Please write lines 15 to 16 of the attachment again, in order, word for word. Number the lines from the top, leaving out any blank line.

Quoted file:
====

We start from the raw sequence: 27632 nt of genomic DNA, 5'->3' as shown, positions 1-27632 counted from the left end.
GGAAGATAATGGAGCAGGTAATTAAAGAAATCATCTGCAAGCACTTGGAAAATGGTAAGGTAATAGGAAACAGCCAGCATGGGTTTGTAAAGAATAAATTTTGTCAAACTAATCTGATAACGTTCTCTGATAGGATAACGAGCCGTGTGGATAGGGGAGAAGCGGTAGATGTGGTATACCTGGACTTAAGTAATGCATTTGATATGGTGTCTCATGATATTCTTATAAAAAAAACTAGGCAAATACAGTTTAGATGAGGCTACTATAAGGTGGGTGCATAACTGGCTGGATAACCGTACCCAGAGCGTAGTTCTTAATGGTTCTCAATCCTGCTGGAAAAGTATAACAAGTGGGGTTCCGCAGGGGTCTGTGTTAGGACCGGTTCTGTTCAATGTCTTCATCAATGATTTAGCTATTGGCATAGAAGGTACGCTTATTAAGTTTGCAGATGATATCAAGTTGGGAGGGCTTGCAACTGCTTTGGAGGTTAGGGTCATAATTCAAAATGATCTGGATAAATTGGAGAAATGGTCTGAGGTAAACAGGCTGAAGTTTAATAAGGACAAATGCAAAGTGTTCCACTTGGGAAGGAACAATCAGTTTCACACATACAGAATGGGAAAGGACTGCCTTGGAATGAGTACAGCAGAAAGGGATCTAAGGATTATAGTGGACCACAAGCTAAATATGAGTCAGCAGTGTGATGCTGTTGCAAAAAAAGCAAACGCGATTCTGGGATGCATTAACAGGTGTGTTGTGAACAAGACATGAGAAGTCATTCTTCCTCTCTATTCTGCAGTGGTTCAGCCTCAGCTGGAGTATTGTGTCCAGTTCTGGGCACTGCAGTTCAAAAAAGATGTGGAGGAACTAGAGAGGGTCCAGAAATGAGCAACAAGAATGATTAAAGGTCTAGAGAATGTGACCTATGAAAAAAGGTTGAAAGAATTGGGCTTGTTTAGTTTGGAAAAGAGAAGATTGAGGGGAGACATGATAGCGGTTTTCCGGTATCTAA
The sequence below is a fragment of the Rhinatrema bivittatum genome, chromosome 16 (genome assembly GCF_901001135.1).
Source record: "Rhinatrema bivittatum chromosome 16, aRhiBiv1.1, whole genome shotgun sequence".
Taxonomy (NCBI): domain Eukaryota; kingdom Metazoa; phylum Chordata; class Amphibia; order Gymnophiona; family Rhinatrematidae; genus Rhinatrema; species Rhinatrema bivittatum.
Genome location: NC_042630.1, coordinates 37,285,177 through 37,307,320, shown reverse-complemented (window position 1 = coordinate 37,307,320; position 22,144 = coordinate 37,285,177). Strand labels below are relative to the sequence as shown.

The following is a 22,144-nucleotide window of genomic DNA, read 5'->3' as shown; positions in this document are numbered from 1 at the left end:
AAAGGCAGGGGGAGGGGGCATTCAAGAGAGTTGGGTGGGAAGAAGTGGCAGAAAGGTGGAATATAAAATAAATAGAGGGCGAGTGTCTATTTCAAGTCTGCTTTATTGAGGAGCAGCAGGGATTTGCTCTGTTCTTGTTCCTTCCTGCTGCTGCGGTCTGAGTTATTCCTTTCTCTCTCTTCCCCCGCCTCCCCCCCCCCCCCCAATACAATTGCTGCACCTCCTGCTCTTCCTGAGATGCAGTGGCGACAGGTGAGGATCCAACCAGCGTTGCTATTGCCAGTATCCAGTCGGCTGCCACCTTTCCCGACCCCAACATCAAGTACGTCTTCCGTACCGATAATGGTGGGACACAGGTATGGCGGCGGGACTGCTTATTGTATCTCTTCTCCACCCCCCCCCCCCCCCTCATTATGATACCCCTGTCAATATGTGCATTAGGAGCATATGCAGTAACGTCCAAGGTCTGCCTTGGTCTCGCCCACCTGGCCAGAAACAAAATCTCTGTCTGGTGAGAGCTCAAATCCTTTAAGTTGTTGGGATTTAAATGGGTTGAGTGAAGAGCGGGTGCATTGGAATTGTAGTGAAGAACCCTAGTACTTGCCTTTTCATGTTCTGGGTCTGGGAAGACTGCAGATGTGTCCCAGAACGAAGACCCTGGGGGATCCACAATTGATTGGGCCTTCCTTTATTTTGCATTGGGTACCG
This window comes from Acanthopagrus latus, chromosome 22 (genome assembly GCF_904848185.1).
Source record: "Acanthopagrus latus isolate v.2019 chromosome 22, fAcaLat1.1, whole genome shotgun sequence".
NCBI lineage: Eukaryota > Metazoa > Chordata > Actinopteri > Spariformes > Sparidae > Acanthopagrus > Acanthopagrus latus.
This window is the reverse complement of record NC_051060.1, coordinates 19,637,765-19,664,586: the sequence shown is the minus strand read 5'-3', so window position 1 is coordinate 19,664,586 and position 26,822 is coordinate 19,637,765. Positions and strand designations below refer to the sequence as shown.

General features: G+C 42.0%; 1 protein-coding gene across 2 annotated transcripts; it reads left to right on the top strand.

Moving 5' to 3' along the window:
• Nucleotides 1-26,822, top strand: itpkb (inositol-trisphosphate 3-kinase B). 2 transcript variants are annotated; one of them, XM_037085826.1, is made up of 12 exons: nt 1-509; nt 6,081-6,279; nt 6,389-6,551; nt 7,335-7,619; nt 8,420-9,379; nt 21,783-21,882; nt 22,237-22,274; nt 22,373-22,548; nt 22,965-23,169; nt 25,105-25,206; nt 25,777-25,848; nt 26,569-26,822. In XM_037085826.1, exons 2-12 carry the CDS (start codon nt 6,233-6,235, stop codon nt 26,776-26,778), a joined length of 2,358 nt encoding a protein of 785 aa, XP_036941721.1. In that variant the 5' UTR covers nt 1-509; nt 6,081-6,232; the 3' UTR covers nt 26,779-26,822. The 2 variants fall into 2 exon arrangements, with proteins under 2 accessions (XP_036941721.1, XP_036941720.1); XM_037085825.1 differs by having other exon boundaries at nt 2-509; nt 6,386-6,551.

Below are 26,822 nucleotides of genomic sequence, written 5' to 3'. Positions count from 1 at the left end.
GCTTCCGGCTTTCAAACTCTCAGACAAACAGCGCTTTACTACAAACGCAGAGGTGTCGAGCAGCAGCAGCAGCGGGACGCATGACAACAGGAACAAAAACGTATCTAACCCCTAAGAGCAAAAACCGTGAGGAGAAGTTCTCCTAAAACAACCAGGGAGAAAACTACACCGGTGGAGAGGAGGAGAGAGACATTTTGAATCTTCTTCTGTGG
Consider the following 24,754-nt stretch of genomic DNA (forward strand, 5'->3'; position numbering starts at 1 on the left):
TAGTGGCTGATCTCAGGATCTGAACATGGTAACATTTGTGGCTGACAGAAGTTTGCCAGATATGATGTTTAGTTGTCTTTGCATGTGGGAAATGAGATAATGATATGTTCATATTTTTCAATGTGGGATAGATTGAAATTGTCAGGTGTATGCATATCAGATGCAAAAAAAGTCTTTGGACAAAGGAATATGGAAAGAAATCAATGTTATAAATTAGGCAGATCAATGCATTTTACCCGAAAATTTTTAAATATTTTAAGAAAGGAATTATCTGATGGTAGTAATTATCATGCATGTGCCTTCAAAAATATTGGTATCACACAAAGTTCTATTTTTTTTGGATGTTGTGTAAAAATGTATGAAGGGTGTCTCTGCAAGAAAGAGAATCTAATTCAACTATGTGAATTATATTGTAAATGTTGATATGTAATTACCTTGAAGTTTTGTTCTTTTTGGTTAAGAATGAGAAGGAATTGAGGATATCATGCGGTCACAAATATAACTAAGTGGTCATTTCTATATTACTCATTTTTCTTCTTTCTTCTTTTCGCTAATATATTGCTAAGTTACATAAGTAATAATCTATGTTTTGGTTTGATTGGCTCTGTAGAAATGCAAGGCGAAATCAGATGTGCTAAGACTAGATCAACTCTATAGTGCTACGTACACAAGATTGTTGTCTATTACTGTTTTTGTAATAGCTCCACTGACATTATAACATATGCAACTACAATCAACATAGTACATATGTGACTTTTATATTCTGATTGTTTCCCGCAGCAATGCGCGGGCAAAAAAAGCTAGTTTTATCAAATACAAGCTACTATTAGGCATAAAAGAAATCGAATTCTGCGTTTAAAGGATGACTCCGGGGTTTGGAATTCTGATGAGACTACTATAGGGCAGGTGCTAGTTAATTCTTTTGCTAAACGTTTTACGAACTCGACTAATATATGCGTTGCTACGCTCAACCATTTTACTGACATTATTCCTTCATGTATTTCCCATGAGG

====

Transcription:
• Nucleotides 1-26,822, top strand: itpkb (inositol-trisphosphate 3-kinase B). 2 transcript variants are annotated; one of them, XM_037085826.1, is made up of 12 exons: nt 1-509; nt 6,081-6,279; nt 6,389-6,551; nt 7,335-7,619; nt 8,420-9,379; nt 21,783-21,882; nt 22,237-22,274; nt 22,373-22,548; nt 22,965-23,169; nt 25,105-25,206; nt 25,777-25,848; nt 26,569-26,822. In XM_037085826.1, exons 2-12 carry the CDS (start codon nt 6,233-6,235, stop codon nt 26,776-26,778), a joined length of 2,358 nt encoding a protein of 785 aa, XP_036941721.1. In that variant the 5' UTR covers nt 1-509; nt 6,081-6,232; the 3' UTR covers nt 26,779-26,822. The 2 variants fall into 2 exon arrangements, with proteins under 2 accessions (XP_036941721.1, XP_036941720.1); XM_037085825.1 differs by having other exon boundaries at nt 2-509; nt 6,386-6,551.

Below are 26,822 nucleotides of genomic sequence, written 5' to 3'. Positions count from 1 at the left end.